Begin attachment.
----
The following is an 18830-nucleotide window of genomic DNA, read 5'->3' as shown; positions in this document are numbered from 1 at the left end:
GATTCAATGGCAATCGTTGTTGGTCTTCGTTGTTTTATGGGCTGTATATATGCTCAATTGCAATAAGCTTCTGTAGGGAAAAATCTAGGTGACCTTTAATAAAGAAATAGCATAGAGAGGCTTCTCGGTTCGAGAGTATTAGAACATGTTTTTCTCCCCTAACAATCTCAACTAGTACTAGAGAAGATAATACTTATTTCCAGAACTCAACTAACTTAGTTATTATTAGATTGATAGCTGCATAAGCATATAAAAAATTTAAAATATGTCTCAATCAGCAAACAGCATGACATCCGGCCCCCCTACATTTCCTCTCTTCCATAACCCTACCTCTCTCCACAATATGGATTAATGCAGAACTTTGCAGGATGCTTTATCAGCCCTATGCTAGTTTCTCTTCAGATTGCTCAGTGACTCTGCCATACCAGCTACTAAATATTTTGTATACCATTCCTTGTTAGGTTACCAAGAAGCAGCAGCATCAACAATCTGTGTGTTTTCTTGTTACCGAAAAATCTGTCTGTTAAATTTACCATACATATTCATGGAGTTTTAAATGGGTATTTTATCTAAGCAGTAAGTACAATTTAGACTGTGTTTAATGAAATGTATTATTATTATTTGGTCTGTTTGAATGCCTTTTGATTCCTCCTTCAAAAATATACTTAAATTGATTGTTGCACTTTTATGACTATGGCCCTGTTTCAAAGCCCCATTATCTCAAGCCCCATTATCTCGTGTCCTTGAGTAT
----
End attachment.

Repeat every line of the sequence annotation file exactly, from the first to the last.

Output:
The following is an 18830-nucleotide window of genomic DNA, read 5'->3' as shown; positions in this document are numbered from 1 at the left end:
GATTCAATGGCAATCGTTGTTGGTCTTCGTTGTTTTATGGGCTGTATATATGCTCAATTGCAATAAGCTTCTGTAGGGAAAAATCTAGGTGACCTTTAATAAAGAAATAGCATAGAGAGGCTTCTCGGTTCGAGAGTATTAGAACATGTTTTTCTCCCCTAACAATCTCAACTAGTACTAGAGAAGATAATACTTATTTCCAGAACTCAACTAACTTAGTTATTATTAGATTGATAGCTGCATAAGCATATAAAAAATTTAAAATATGTCTCAATCAGCAAACAGCATGACATCCGGCCCCCCTACATTTCCTCTCTTCCATAACCCTACCTCTCTCCACAATATGGATTAATGCAGAACTTTGCAGGATGCTTTATCAGCCCTATGCTAGTTTCTCTTCAGATTGCTCAGTGACTCTGCCATACCAGCTACTAAATATTTTGTATACCATTCCTTGTTAGGTTACCAAGAAGCAGCAGCATCAACAATCTGTGTGTTTTCTTGTTACCGAAAAATCTGTCTGTTAAATTTACCATACATATTCATGGAGTTTTAAATGGGTATTTTATCTAAGCAGTAAGTACAATTTAGACTGTGTTTAATGAAATGTATTATTATTATTTGGTCTGTTTGAATGCCTTTTGATTCCTCCTTCAAAAATATACTTAAATTGATTGTTGCACTTTTATGACTATGGCCCTGTTTCAAAGCCCCATTATCTCAAGCCCCATTATCTCGTGTCCTTGAGTAT